I gotta say, I love the whole “Christmas in July” concept.  It reminds me to get going so that I’m not panicking in November.  In case you’re wondering, I’m that annoying person who likes to have her Christmas gifts purchased by October.  I’m not a perfectionist I swear – but I like to have time to find great gifts before things get picked over.

But you don’t have to actually SHOP right now, just get your holiday wheels turning.  112504_home_hero

Here are my “Christmas in July” tips:

  1. Make Your List.  Start with a list.  Write down all of the people you plan to buy gifts for this year.  Include family, friends, teachers, and office mates.  This will help you pick up small items along the way that are suitable for each person.
  2. Pick a Theme.  Sometimes I go with a theme which makes it easier to buy gifts for everyone.  You could do all sports, or jewelry/accessories for the ladies.  You could also go with all gift cards in fancy boxes.  Deciding on a theme sometimes keeps you sane and also helps if your family or friends do gift comparisons.
  3. Get Inspired.  This is my clipping time.  I browse sites like Etsy or yank pages out of magazines if I see items that I think will work.
  4. Start Looking at Cards.  For everyone I can’t buy gifts for I like to at least send cards.  But I’m picky as exemplified by this blog.  So I start searching early.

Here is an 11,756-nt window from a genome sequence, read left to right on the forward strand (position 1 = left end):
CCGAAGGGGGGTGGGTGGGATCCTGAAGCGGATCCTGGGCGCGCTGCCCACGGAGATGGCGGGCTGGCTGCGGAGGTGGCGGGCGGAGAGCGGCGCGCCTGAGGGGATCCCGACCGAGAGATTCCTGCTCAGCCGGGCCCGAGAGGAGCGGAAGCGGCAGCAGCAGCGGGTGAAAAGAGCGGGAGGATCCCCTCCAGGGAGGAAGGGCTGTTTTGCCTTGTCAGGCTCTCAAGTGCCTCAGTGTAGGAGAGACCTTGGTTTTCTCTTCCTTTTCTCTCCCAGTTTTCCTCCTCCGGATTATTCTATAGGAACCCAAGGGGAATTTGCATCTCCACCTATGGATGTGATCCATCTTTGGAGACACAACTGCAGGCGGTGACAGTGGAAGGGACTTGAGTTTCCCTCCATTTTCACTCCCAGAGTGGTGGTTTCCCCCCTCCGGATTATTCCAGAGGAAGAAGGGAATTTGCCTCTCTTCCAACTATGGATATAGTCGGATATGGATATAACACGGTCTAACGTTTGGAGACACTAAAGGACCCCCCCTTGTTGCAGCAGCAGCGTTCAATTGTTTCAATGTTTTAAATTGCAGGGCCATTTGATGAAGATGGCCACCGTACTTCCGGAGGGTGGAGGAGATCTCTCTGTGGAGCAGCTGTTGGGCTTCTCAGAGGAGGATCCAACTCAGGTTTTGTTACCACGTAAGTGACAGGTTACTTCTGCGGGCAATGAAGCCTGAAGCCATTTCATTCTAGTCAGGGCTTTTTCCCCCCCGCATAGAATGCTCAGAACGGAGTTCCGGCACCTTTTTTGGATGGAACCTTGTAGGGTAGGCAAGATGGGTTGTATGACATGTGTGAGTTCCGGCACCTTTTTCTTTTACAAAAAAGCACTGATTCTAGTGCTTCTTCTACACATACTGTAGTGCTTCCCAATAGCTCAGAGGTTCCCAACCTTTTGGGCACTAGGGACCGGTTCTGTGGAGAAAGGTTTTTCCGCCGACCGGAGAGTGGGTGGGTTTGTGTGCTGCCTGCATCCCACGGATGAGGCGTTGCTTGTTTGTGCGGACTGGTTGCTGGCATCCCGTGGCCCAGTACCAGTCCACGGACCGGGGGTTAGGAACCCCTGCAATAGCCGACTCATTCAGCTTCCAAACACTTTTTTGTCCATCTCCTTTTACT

Be Inspired.

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A Great Spot for “Just Because” Gifts

I was in Orlando a couple of weeks ago and found myself in Charming Charlie.  (I originally discovered the store in Chicago).  I always forget just how great the store is for picking up cute  and appropriate gifts for friends and co-workers.

That’s me taking a picture of these cute latte mugs (I love a latte mug.)


Gifts for Engaged Girls live there too.  (See my previous blog for other ideas).

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They also have pretty accessories for other gifts….like pretty jewelry trays and cute wine bags.

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IMG_1599Be Inspired.


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Dos, Don’ts and Recommendations….


Do buy from the wedding registry.  The coupled registered for things that they wanted.  Go ahead and buy them!  It will be exciting if the couple has you over and you see your gift in their home.

Do know that cash/money always works.  It’s just tacky to ask for it.  But no bride or groom is going to be offended by a gift that folds in cash or check form.

Do buy a gift (from the registry) that’s commensurate with your relationship to the couple.  If it’s a cousin you’re only seen once since you were three – go with a set of towels.  If it’s your college roommate, do better.



Don’t go broke.  I’ve seen some crazy expensive items on wedding registries.  This is when writing a check really works.

Don’t make a donation to a charity unless they ask for it.  It’s a great idea and I actually love it, but charities are personal.  So stay away from it unless you have the inside track on their philanthropic activities.